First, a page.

Yet no matter what level you’re on, the minimal decor and serene, earthy palette keep the focus squarely on the architecture and Mother Nature. With so much glass, it’s easy to forget the boundaries that separate the inside and outside worlds. The decks increase the living space and enhance the options for relaxation or entertaining. The west deck, in fact, is equipped with a beauty of a stone fireplace. “They use this one all the time,” says Aileen. “It’s a perfect spot for evening cocktails.”
The west deck’s hearth backs up to the living room fireplace. On the indoor side, Aileen and Michael installed an elegant surround of concrete panels. The steely gray of the concrete is a stunning foil to pale-blond bamboo floors. Although ceilings climb a generous ten feet, ambient heat and high-energy windows thwart the coldest winters.
Cocktails should be mixed in the soft light of early evening, while early birds will be rewarded with a bright sunrise to complement their morning coffee. That’s why the insightful team parked the kitchen on the east side of the house. When those morning people take a seat at the kitchen island for their coffee, it’s no ordinary perch. The concrete island—devised with help from Schulz, who handled all concrete work throughout the home—curves, protecting the cook’s classic triangle of stove, sink and fridge on one side while gently moving traffic along toward the outdoors on the other. “We made several small-scale models till we achieved the right one,” Aileen says.
The island’s tiered profile allows family and friends to pull up stools and kibitz with the chef but, at the same time, conceals messy dishes and pots. A light well is a surprise; cut deep into the island’s end, it interjects a slice of warmth to the kitchen’s cool mix of materials.
A granite-topped bar claims the uncluttered kitchen’s north wall. A second sink here means that two or three activities can run smoothly at once, accommodating any number of people.
Custom cabinet-maker Andrew Colby, of South Berwick, Maine, crafted the streamlined cabinetry. Its maple veneer is stained a sea-like weathered gray. A multitude of drawers and cupboards make for bountiful storage, but are tucked and tailored to keep the ambience blessedly airy.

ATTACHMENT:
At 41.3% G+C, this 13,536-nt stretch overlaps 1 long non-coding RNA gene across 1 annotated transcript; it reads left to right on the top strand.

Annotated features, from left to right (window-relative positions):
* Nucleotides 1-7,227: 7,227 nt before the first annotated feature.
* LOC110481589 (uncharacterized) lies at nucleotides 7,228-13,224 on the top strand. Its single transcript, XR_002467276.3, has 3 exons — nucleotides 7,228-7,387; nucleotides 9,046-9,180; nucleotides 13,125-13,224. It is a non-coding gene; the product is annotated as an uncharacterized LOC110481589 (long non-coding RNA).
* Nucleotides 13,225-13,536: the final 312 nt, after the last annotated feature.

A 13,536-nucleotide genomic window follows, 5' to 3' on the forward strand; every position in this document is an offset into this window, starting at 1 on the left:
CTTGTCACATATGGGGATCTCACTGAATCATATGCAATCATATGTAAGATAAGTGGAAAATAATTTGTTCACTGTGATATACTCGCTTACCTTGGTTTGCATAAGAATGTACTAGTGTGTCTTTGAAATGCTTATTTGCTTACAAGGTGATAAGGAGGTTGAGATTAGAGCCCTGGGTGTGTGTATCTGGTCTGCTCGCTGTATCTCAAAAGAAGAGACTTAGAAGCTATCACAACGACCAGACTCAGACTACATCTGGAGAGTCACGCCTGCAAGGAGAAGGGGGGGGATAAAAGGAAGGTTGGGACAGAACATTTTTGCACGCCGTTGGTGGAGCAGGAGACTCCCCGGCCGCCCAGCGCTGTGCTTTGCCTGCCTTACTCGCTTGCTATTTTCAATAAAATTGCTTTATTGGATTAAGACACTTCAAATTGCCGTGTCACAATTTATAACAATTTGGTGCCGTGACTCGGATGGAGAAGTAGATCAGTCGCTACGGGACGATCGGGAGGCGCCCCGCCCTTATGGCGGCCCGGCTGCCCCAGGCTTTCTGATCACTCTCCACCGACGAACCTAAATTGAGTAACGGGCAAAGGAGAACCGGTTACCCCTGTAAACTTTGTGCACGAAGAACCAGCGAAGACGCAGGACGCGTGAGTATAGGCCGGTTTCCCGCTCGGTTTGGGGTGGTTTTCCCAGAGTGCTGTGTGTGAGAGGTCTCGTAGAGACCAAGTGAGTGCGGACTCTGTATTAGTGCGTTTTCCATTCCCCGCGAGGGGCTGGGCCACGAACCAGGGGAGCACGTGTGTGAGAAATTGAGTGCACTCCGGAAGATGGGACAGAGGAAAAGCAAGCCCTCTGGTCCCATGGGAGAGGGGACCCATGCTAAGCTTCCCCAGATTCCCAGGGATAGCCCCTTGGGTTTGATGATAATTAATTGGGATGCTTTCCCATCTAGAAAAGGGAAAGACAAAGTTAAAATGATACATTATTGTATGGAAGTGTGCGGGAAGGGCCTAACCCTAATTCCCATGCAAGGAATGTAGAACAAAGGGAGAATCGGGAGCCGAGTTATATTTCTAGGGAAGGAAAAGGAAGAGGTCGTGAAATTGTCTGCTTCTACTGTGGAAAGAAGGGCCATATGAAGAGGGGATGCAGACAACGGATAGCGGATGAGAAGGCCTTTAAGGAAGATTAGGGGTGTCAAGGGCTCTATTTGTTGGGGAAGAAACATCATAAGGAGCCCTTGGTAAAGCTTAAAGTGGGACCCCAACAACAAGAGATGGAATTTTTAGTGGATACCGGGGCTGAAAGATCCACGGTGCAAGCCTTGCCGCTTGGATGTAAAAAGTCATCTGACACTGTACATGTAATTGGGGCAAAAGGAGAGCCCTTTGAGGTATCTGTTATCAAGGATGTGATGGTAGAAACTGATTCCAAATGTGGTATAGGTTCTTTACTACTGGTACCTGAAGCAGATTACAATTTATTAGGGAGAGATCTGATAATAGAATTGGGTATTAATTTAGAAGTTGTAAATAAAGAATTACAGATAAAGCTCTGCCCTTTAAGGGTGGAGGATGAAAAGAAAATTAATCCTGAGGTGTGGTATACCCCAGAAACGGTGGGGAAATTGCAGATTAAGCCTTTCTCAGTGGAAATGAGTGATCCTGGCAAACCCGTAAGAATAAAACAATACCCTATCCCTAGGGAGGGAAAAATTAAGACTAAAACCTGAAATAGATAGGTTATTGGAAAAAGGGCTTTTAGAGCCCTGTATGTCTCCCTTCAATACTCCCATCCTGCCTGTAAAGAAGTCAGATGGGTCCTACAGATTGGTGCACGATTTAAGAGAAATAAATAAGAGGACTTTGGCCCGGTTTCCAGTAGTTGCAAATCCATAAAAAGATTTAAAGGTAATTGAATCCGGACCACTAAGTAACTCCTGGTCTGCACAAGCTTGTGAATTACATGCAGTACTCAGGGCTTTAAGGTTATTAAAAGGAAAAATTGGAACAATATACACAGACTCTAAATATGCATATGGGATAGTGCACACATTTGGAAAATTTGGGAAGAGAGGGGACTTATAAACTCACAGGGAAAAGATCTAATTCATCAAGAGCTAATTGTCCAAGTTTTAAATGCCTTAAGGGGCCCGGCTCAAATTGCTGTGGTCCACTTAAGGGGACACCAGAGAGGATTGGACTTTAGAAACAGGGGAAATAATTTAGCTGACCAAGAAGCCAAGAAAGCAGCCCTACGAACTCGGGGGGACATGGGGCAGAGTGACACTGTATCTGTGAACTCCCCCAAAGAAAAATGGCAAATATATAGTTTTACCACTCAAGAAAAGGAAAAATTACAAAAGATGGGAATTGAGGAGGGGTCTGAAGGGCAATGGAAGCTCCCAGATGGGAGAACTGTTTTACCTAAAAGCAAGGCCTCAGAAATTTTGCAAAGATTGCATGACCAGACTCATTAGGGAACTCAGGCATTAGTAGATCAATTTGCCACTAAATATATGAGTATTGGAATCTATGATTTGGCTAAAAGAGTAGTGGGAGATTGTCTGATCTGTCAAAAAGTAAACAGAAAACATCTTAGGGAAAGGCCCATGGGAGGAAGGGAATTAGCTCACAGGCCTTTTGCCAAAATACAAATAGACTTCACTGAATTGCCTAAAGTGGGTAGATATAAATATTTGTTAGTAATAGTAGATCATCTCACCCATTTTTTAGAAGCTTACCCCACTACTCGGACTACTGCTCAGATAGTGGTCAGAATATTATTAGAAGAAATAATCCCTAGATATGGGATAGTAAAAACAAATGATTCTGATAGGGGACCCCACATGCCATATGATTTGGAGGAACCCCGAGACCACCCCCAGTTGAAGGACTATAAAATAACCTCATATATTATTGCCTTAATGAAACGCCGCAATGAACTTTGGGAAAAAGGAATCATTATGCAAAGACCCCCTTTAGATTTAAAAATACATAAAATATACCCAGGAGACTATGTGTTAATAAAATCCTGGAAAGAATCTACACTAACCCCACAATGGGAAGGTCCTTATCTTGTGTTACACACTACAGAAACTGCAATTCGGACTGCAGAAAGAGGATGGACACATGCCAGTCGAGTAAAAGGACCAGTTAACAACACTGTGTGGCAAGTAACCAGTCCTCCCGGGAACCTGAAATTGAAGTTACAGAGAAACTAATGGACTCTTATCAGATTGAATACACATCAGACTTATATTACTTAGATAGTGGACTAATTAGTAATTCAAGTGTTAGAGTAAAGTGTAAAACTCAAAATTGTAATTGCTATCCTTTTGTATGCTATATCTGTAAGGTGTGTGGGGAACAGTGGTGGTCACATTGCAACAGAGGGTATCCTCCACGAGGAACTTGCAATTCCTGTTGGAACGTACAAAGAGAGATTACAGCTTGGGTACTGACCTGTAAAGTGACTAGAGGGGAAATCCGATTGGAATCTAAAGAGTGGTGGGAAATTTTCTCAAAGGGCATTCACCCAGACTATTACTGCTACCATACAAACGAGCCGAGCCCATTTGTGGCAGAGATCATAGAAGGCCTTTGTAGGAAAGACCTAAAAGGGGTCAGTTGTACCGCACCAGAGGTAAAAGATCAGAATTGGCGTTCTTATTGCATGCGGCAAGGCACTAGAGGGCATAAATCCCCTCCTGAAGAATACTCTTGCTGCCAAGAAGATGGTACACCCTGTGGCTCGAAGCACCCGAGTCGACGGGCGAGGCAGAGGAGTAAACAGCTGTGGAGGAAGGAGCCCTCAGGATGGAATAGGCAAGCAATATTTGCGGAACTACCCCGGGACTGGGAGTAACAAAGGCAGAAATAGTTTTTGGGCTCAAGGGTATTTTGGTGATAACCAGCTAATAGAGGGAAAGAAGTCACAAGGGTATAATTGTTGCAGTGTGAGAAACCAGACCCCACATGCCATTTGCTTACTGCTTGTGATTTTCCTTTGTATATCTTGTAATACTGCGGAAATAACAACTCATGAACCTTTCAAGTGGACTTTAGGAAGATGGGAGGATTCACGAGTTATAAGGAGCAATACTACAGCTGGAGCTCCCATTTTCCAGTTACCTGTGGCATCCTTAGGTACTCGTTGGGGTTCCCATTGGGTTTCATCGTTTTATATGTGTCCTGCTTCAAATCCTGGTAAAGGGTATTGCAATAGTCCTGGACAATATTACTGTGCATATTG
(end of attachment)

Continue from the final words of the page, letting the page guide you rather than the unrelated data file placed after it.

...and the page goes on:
Bamboo stairs guarded by a sleek powder-coated-steel railing wind their way to the top level. This sunny floor, with its curved ceiling mimicking the profile of the roof, is the homeowners’ own retreat. Up here, windows look out on three sides, catching birds in flight and streaming ribbons of cloud. Snowfalls are a magical treat.
“I never miss our old house,” the wife admits, not surprisingly. “Where we are now in life, it seemed ridiculous to have fourteen rooms and live in three.”
And, really, who could miss the past, with such a master bath? From the porcelain-tiled floor to the tub’s concrete surround, the design is sophisticated and functional. Italian fixtures and sculptural Wenge-wood sinks give the couple’s everyday grooming a ceremonial tone.
“We always liked this property, we just never thought we’d be here,” says the wife.
That ends this fine project on an even happier note. It’s as if destiny came along to ensure that the house and the family that loves it ended up exactly where they were meant to be.
Architecture: Aileen C. Graf and Michael Graf
Landscape architecture: Terrence Parker, TerraFirma Landscape Architecture
Builder: Dan Willett, Wood Wright